Five Myths First-Time Homebuyers Should Ignore
From searching for homes to picking up your new keys on closing day, buying a home is an exciting process. Many first-time homebuyers also have the benefit of receiving advice from family members or friends who’ve already gone through the process. While it is certainly good to hear a few different perspectives while you’re buying a home, buyers should also know to take any home-buying advice with a grain of salt.
First of all, every buyer’s experience is different. Secondly, there are a lot of myths that circulate about buying a home. Today, we’re debunking some of the most popular home-buying myths.
Here are five fallacies that first-time home-buyers can ignore:
1. You’ll save money if you don’t use a real estate agent.
Of course, this myth is one that we take personally. And why not? It is simply not true. Even if you think you’re prepared to search for a home, schedule all of your showings, complete the proper paperwork and take yourself through closing (all incredibly good reasons to have a real estate agent), why would you not get one – particularly if you know that sellers typically cover all agent fees? A real estate agent’s commission is built into the selling price of a home. That means it has already been determined by the time you might consider buying, or even touring through, a home.
2. You must put 20% down on a home to get a conventional home loan.
This myth may have been true many years ago, but it is completely outdated. In the past, some lenders would only approve a mortgage if a buyer could pay 20% of a home’s price up front. However, times have changed. Today, buyers can get a conventional home loan by putting down as little as 3% to 5% of a home’s price. Instead of covering that cost up front, they often pay private mortgage insurance, or PMI, until they reach the balance of the 20%.
3. You can skip the home inspection – especially on a new home.
This myth is simply poor advice no matter where it comes from. Home inspections are imperative to the buying process. Bringing in an impartial home inspector to make sure a home is structurally sound is, without a doubt, a great idea. Often, your home-buying contract may contain a clause that allows you to walk away from a potential home if an inspector finds a major issue. Even new homes may contain mistakes that are not visible to the everyday eye. Let an inspector help you make sure your home is move-in ready before you close on a home that has more issues than you’ve bargained for.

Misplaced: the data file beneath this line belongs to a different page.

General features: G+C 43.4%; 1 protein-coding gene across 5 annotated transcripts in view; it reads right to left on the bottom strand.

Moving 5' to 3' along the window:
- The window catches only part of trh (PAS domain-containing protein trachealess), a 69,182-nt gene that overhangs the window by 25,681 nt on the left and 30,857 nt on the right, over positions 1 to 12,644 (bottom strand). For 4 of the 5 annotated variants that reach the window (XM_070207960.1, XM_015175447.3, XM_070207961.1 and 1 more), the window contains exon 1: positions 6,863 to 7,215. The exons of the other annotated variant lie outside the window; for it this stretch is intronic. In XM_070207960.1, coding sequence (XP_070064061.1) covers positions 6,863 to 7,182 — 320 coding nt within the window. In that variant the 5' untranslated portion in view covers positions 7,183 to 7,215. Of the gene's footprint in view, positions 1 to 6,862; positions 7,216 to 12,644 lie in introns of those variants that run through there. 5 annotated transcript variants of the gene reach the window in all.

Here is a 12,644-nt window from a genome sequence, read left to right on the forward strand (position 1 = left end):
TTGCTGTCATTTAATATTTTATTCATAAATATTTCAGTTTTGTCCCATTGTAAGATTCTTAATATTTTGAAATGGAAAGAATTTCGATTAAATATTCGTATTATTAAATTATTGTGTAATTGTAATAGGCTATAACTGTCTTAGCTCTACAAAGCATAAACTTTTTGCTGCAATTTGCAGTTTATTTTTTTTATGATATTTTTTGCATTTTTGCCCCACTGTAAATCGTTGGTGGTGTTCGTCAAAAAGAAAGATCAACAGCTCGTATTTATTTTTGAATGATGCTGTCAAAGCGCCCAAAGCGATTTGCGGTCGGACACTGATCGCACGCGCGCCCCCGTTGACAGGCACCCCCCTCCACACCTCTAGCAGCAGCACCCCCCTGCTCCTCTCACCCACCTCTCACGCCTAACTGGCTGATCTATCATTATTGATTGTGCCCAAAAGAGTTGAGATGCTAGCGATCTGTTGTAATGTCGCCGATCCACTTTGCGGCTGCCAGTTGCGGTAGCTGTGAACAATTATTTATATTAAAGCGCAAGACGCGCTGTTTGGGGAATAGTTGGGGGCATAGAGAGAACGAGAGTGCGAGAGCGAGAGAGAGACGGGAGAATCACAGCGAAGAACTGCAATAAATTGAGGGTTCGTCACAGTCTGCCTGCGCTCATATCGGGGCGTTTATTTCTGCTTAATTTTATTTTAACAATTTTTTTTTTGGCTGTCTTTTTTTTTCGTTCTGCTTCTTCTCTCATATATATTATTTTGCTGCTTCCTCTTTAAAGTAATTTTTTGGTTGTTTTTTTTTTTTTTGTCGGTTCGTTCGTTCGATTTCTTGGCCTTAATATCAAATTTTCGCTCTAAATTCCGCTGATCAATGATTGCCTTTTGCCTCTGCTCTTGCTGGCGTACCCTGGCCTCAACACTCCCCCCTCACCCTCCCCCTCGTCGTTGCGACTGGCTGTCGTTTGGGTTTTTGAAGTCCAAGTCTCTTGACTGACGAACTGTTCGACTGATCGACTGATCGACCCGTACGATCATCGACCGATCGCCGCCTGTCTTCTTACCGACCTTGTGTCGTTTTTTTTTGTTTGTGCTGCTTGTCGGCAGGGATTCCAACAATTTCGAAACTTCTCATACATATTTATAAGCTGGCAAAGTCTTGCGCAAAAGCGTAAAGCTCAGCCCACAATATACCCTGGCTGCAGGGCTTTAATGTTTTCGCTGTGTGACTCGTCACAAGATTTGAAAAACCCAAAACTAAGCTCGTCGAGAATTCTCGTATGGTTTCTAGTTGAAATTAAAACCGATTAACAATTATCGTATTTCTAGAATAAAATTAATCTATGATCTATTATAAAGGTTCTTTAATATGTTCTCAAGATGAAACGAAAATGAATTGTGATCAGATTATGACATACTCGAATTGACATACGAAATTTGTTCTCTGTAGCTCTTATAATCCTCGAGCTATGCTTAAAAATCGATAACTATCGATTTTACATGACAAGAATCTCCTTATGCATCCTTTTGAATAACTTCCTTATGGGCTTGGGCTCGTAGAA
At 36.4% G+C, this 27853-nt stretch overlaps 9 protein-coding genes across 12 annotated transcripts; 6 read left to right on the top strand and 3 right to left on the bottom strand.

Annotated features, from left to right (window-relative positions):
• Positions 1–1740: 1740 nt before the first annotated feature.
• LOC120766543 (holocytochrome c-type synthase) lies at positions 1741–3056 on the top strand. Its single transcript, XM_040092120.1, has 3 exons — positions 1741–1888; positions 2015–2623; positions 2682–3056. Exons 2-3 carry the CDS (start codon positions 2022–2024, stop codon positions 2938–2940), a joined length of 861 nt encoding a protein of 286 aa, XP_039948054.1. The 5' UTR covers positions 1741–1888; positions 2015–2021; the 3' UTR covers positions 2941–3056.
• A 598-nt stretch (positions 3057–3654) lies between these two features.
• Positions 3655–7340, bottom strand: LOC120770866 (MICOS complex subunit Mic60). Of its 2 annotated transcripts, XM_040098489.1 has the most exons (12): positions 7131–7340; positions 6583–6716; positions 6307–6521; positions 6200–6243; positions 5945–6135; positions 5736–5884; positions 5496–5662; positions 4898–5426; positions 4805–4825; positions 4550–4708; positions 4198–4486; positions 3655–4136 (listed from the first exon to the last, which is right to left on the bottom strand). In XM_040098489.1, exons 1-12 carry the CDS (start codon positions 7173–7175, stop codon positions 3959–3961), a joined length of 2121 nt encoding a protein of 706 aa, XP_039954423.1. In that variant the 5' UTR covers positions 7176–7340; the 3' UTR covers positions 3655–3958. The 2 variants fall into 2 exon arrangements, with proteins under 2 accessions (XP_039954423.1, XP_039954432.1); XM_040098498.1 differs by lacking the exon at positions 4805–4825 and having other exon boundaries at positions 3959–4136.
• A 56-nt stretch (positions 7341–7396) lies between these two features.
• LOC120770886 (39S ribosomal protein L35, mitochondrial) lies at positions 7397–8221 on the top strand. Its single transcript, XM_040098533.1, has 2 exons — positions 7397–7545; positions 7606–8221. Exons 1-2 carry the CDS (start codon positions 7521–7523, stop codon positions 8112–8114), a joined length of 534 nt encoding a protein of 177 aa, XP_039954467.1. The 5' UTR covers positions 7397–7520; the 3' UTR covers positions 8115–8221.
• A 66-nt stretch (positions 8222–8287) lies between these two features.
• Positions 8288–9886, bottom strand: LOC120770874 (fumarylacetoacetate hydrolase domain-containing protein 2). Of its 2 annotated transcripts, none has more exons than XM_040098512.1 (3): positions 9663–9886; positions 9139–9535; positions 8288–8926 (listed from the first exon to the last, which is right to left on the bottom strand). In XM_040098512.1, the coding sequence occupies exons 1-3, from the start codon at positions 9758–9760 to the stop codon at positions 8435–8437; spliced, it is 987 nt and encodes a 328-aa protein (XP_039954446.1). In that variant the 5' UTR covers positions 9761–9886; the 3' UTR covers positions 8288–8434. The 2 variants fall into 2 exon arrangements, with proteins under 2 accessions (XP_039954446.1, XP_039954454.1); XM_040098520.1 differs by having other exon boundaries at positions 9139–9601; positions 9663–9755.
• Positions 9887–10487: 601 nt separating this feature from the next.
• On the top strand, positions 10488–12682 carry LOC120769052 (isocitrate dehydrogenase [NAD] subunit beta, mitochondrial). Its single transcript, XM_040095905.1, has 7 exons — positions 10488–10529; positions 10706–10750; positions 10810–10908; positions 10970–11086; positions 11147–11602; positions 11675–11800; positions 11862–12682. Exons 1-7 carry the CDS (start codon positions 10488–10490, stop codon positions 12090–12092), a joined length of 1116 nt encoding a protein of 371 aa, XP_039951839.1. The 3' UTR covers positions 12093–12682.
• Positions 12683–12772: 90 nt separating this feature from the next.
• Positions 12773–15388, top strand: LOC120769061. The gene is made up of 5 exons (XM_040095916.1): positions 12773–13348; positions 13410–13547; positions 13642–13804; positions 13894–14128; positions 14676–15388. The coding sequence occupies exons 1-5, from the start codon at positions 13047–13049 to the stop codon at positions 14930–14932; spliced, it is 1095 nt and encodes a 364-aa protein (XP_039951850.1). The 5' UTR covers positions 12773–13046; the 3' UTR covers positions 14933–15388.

4. If the house is great the neighborhood doesn't really matter.
It's the perfect house at the perfect price, but the neighborhood is not quite what you imagined. Should you purchase it? Maybe not! Once you move in, you'll notice the neighborhood plays a bigger role than you ever imagined. So, before you buy, consider your commute, nearby amenities, accessibility, and other factors that will affect your daily life.
5. The amount you are pre-approved for is the amount you should spend.
This myth is a recipe for financial disaster. Just because a lender approves you for a certain amount does not mean that you should buy a home that will extend your budget to those lengths. What many first-time buyers may fail to realize is that there are many other costs that come along with home ownership. Just some of these responsibilities can include closing costs, monthly utilities, homeowner association fees, renovations, and regular home maintenance—to name a few! Buying a home that takes you to the full extent of your budget may only cause financial problems when any other issues arise in your home or personal life.
If you’re a first-time home buyer ready to begin exploring potential homes, get excited about the process. Take the advice that family members or friends want to give, but recognize that some of their advice may be mere opinion than fact.
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The information contained, and the opinions expressed, in this article are not intended to be construed as investment advice. Tammy Kaiser & Keller Williams do not guarantee or warrant the accuracy or completeness of the information or opinions contained herein. Nothing herein should be construed as investment advice. You should always conduct your own research and due diligence and obtain professional advice before making any investment decision. Tammy Kaiser & Keller Williams will not be liable for any loss or damage caused by your reliance on the information or opinions contained herein.